Court rules that police broke law by kettling G20 activists

By staff writers
April 14, 2011

Judges have ruled that the Metropolitan Police acted unlawfully by kettling clmate campaigners at a protest near a G20 meeting two years ago.

The news is a victory for campaigners who argue that kettling - the prolonged containment of protesters within designated, usually small areas - is an abuse of rights to protest and to freedom of movement.

At the G20 protest over 4,000 supporters of the Camp for Climate Action occupied a stretch of Bishopsgate outside the European Climate Exchange. At around 7.00pm, the police kettled the camp, and in the early hours of the morning violently evicted the protesters.

Footage of the police's violent eviction went viral on the internet with clips on YouTube being viewed 500,000 times.

The police had also kettled protesters earlier in the day outside the Bank of England, when a relatively relaxed and good-natured atmosphere became increasingly confrontational as kettled campaigners were surrounded by riot police.

It was after these two incidents that the practice of kettling became increasingly controversial and much debated in the media.

Today (14 April), the judges declared that “The police may only take such preventive action as a last resort catering for situations about to descend into violence".

The court ruled, “The claimants succeed in establishing that (a) the containment of the Climate Camp, and (b) the pushing operation to move the crowd 30 metres to the north at the southern end of the Climate Camp were not lawful police operations".

The ruling was described as a "brilliant result" by Frances Wright of the Camp for Climate Action legal team. She said it should "act as some restraint on the macho policing of protest".

Josh Moos, one of three protesters who brought the judicial review against the police, said, “Their behaviour was completely disproportionate. Yet again the police have been shown to be acting illegally in relation to climate change protesters.”

In court, the police said the kettling was designed to prevent people from the protest at the Bank of England joining the climate campers and causing a breach of the peace.  The protestors stated that the police’s approach was unnecessary and unlawful and that inadequate thought had been given to alternative options.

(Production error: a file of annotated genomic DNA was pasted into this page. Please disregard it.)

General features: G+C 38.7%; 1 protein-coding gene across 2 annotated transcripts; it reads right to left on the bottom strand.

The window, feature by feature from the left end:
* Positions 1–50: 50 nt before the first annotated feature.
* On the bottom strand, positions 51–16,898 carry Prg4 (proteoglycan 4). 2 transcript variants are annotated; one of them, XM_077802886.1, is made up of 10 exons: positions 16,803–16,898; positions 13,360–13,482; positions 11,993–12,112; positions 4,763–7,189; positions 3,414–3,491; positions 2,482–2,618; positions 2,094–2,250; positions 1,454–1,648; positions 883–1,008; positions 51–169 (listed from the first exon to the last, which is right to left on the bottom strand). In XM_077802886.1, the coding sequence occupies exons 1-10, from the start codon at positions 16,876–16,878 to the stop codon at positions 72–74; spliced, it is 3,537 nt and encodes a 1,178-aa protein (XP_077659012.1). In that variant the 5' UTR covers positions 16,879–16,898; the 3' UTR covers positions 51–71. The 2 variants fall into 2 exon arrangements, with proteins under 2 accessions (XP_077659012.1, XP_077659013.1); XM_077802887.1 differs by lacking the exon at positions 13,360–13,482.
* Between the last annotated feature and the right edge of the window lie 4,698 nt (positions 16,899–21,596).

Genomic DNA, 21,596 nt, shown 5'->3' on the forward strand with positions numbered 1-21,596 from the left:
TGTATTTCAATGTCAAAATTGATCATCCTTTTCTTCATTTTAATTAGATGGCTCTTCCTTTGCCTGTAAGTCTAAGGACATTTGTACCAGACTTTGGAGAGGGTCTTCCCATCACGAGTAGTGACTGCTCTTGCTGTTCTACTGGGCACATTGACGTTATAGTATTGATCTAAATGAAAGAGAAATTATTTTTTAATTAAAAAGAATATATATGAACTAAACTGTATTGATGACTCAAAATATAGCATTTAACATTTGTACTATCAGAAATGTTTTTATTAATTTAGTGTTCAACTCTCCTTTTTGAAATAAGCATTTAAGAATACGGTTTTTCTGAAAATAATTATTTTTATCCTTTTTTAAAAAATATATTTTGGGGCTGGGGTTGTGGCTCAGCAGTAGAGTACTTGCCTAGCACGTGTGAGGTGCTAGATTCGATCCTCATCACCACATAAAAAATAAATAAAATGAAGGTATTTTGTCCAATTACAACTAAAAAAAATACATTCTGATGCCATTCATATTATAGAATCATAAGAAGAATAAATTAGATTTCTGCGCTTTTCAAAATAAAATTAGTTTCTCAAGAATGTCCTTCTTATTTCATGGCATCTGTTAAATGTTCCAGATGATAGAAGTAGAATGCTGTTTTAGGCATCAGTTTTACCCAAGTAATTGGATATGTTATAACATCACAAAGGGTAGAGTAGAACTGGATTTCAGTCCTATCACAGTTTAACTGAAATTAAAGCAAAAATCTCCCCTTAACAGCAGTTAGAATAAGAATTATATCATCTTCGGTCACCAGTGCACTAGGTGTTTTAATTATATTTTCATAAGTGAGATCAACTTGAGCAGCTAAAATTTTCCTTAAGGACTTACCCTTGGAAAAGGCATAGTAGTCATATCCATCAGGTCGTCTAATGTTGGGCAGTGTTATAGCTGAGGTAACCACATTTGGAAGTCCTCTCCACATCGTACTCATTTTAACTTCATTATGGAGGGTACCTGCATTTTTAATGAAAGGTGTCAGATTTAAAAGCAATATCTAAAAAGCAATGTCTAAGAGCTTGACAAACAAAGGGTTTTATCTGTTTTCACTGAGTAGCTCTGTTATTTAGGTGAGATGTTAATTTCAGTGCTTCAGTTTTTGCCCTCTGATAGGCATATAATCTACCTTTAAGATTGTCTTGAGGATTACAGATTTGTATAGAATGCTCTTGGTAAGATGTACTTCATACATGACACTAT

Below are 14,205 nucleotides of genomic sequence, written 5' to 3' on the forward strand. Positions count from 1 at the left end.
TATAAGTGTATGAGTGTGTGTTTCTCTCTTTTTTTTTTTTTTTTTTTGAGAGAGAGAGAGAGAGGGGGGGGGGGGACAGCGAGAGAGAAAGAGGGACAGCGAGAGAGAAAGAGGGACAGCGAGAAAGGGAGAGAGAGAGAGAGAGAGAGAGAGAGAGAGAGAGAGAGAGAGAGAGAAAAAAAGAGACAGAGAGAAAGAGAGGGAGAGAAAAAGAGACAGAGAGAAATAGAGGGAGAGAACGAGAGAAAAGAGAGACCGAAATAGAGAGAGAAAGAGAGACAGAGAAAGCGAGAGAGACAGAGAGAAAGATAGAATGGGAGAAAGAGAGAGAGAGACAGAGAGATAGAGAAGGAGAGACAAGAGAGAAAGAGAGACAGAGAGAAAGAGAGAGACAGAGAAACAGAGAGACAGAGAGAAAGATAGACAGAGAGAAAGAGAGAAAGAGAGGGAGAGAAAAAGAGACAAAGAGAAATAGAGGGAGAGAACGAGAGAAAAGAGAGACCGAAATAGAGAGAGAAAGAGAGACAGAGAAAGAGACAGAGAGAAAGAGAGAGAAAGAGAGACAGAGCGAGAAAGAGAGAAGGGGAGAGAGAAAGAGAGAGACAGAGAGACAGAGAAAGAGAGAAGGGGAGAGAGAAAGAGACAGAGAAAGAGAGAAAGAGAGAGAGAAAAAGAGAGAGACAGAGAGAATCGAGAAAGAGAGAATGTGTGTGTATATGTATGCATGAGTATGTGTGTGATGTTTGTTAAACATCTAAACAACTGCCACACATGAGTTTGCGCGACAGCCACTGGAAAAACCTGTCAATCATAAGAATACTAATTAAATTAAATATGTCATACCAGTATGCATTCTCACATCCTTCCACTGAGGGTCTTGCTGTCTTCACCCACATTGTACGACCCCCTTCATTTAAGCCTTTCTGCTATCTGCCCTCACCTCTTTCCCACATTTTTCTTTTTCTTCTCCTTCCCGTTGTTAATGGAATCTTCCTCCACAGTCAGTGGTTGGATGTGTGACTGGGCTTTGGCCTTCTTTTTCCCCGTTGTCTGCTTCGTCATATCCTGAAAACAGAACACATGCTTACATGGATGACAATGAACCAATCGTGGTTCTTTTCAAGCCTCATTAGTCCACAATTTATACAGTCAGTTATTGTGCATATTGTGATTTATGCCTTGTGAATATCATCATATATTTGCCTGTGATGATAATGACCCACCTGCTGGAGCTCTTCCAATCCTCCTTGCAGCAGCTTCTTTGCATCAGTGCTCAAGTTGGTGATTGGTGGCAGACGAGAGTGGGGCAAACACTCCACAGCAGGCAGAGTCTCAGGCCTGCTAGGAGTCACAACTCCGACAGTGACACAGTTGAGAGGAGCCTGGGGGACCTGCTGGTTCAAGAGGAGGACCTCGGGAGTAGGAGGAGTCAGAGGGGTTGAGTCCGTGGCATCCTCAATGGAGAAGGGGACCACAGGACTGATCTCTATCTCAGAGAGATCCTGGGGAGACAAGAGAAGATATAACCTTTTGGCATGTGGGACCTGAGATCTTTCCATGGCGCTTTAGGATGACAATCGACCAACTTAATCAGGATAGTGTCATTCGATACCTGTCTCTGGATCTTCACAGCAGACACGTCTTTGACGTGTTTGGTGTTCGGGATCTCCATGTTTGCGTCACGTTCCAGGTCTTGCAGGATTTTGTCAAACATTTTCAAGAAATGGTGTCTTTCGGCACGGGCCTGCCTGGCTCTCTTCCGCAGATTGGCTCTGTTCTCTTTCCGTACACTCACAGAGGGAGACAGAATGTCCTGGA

Climate Camp previously won a judicial review against illegal police behaviour in 2008.

Frances Wright said, “Effective protest, like the climate movement, seems to acquire disproportionate policing, as we can see by the recent arrests of UK Uncut activists at Fortnum & Mason".

She added, "I urge other protest groups, like the students, who have also face political policing, to monitor the police and challenge them through the courts. Perhaps then we will see the right to protest being properly upheld.”

The climate campers challenged the evening kettling, the use of force and the subsequent dispersal of the protest under Section 14 of the Public Order Act 1996. They were represented in the judicial review proceedings in the High Court by Mike Fordham QC from Blackstone's chambers and John Halford from Bindmans solicitors.

“Kettling and the police aggression that accompanies it has become a common feature of demonstrations," said Halford, "It seems that the larger and more unconventional the protest, the readier the police are to trample on the protestors involved and their rights to express themselves".

He added, "To date, there have been few signs of a change in police attitudes and tactics since G20. This judgment could not give a clearer signal that must happen immediately.”

The Metropolitan Police have said that they will appeal against the judgment.


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